Novella Review: The Squirrel on the Train by Kevin Hearne
I received a review copy from the publisher. This does not affect the contents of my review and all opinions are my own.
Mogsy’s Rating: 3.5 of 5 stars
Genre: Urban Fantasy
Series: Book 2 of Oberon’s Meaty Mysteries
Publisher: Subterranean Press (November 30, 2017)
Length: 114 pages
These Oberon side stories have been given a series name now, called Oberon’s Meaty Mysteries (which is just so perfect) so hopefully that will mean a lot more of these hilarious novellas to come! Spinning off from Kevin Hearne’s Iron Druid Chronicles, this book once again follows Atticus O’Sullivan’s faithful Irish wolfhound as he and his owner embark (pun intended) upon another mini-adventure to solve a mystery and bring the dastardly culprits to justice.
While knowing the basics behind the main Iron Druid series will help you get the most out of this story, thankfully like its predecessor The Purloined Poodle, this one can be read perfectly fine as a standalone if you just feel like jumping in. This time, our doggie protagonist and his human are off to Portland. But first, Oberon would like everyone to know: Squirrels are pure evil and must be stopped at all costs—especially when they are so bold as to hitch a ride on the train.
After giving chase to a particularly impudent squirrel through the crowded Portland station and banishing it into a stairwell, Oberon and his fellow canine companions Orlaith and Starbuck inadvertently lead Atticus to stumble upon the scene of a crime. A man with an uncanny resemblance to him has been murdered, shot through the skull with a plastic bolt fired from a crossbow. Stunned and disturbed at how much the victim looks like him, Atticus is driven to do some investigating for himself, and with few leads to work with, the lead detective on the case reluctantly agrees to let the druid and his hounds help her out.
I’ve only read a few books in the Iron Druid Chronicles, but even with my limited experience with the series, it was impossible not to fall in love with Oberon. For readers who simply can’t get enough of this goofy pooch, you must read these novellas, which are completely told from his point of view, and as an added bonus, this book also features a lot more of his fellow wolfhound Orlaith as well as Starbuck the Boston terrier. Once again Hearne does a fantastic job putting his readers inside his canine characters’ heads, and all the doggy quips never failed to crack me up. In particular, Starbuck reminds me very much of my own dog with his adorable outbursts of “Yes food!” or “No squirrel!” which sounds just about right.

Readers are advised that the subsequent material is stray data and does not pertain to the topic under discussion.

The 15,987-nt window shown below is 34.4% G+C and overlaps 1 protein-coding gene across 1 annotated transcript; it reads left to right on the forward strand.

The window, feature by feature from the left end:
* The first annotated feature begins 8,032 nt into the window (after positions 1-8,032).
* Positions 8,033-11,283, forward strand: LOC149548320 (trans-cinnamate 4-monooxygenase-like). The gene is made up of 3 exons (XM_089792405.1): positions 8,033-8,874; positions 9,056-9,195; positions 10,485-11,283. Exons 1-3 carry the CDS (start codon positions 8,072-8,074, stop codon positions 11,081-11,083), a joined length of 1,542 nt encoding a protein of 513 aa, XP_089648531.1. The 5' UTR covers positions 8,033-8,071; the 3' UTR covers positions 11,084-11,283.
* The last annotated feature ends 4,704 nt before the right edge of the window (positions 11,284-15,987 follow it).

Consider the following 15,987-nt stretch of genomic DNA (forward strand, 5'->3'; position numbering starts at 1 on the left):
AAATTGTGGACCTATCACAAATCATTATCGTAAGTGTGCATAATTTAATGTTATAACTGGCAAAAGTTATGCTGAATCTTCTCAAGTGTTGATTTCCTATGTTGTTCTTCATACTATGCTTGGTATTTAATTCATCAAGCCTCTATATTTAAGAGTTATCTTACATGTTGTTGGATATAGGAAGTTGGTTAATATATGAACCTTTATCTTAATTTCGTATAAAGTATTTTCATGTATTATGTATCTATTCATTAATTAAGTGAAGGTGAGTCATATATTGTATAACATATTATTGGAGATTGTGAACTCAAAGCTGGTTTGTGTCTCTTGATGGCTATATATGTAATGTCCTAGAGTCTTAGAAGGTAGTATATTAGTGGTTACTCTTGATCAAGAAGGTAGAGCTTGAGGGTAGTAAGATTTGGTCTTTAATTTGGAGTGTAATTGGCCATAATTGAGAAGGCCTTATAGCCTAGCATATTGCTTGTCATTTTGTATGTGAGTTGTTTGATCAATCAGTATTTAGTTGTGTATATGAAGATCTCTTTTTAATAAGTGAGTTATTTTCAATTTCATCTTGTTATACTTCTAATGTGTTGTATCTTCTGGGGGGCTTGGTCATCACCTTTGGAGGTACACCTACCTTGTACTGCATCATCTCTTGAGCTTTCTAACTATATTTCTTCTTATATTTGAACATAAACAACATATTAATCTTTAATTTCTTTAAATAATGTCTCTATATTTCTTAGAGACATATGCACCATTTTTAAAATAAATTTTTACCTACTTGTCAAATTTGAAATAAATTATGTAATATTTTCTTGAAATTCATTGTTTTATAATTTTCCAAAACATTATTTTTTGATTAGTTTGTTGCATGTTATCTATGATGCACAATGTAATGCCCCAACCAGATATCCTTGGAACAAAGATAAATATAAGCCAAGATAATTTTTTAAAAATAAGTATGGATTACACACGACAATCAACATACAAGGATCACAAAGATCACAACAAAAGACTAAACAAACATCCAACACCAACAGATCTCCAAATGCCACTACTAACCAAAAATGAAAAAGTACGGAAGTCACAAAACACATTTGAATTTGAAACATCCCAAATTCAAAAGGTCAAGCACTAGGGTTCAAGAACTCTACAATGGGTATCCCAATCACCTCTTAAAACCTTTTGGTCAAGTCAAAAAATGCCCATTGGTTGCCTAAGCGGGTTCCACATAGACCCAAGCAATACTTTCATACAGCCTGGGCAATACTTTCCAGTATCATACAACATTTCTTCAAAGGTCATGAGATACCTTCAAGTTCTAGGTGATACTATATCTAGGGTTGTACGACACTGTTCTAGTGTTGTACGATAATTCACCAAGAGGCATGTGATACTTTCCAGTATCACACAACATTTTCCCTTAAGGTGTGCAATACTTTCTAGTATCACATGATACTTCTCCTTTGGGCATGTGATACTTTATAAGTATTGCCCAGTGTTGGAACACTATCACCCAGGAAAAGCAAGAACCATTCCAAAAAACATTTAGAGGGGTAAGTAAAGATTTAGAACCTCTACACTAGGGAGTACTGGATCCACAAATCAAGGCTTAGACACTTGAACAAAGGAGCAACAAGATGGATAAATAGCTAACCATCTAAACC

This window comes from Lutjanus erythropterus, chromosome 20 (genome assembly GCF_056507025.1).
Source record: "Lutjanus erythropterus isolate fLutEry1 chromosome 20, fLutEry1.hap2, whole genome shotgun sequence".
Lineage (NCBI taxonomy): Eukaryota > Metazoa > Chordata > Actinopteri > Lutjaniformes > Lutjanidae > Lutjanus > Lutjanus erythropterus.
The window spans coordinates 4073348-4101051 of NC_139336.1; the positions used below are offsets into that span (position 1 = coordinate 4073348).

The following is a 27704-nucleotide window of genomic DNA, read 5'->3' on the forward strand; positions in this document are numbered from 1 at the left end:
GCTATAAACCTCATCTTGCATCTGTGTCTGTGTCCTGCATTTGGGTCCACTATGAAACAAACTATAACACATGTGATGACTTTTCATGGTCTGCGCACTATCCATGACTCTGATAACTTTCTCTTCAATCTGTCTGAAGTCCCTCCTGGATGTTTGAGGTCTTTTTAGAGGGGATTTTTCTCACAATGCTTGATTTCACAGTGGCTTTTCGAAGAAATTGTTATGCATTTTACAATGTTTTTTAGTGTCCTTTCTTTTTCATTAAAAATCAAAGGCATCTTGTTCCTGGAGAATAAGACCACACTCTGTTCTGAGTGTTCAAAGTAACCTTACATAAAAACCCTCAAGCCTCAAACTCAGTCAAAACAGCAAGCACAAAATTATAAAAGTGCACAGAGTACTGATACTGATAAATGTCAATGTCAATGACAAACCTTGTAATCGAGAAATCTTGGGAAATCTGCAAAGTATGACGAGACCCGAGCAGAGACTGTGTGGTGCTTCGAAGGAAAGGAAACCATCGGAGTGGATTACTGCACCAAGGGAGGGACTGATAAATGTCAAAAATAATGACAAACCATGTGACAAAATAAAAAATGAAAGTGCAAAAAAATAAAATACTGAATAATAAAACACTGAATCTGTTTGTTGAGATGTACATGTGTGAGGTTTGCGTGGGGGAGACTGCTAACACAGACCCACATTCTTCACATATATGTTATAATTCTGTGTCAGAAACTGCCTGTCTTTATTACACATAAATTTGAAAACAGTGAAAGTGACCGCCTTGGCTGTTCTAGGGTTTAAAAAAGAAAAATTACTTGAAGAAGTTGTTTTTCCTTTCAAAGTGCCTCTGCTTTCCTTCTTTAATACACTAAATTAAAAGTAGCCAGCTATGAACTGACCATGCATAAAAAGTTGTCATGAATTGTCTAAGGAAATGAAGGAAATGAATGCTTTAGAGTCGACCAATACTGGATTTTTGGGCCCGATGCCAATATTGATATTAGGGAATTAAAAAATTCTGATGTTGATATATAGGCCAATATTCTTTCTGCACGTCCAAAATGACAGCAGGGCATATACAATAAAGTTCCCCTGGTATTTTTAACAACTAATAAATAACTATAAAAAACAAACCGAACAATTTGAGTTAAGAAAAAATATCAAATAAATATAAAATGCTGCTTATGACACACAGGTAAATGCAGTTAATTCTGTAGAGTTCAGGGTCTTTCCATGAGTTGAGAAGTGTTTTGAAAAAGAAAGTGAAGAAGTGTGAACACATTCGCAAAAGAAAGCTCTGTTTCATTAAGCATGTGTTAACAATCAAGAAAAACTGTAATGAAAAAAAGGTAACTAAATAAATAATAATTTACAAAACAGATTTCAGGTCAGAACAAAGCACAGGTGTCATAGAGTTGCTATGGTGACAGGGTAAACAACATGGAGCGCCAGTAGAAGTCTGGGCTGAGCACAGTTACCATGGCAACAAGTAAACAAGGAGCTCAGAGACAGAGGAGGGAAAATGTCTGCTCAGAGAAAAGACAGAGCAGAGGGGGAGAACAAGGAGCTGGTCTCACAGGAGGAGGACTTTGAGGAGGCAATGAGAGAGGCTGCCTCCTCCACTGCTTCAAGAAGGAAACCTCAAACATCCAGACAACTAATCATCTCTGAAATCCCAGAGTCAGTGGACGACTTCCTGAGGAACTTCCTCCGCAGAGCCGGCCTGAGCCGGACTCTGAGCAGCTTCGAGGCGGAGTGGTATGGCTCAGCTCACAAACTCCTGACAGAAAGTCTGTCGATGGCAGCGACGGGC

Compared to the first book though, this one was perhaps a tad less funny, with many of the jokes and pop culture references feeling a bit forced. The mystery plot was also a bit slapdash in places, with explanations that don’t make a lot sense or are simply glossed over to push the story along. Still, I can’t say I minded too much, considering these novellas are meant to be breezy little excursions on the side and nothing too complex. That said, in a head-to-head, I would hand the edge to The Purloined Poodle in a heartbeat, hence my slightly lower rating to this follow-up, but in the end you really can’t go wrong with either of these novellas which are both solidly fun and entertaining.
Bottom line? I’ve said it before and I’ll say it again: Dog lovers, Iron Druid enthusiasts, and Kevin Hearne fans—this one’s for you. I had a great time with The Squirrel on the Train, which proved to be another lighthearted diversion featuring one of Urban Fantasy’s most popular and beloved pets. With luck, I hope to see even more books starring Oberon in the future.
More on The BiblioSanctum:
Review of The Purloined Poodle (Book 1)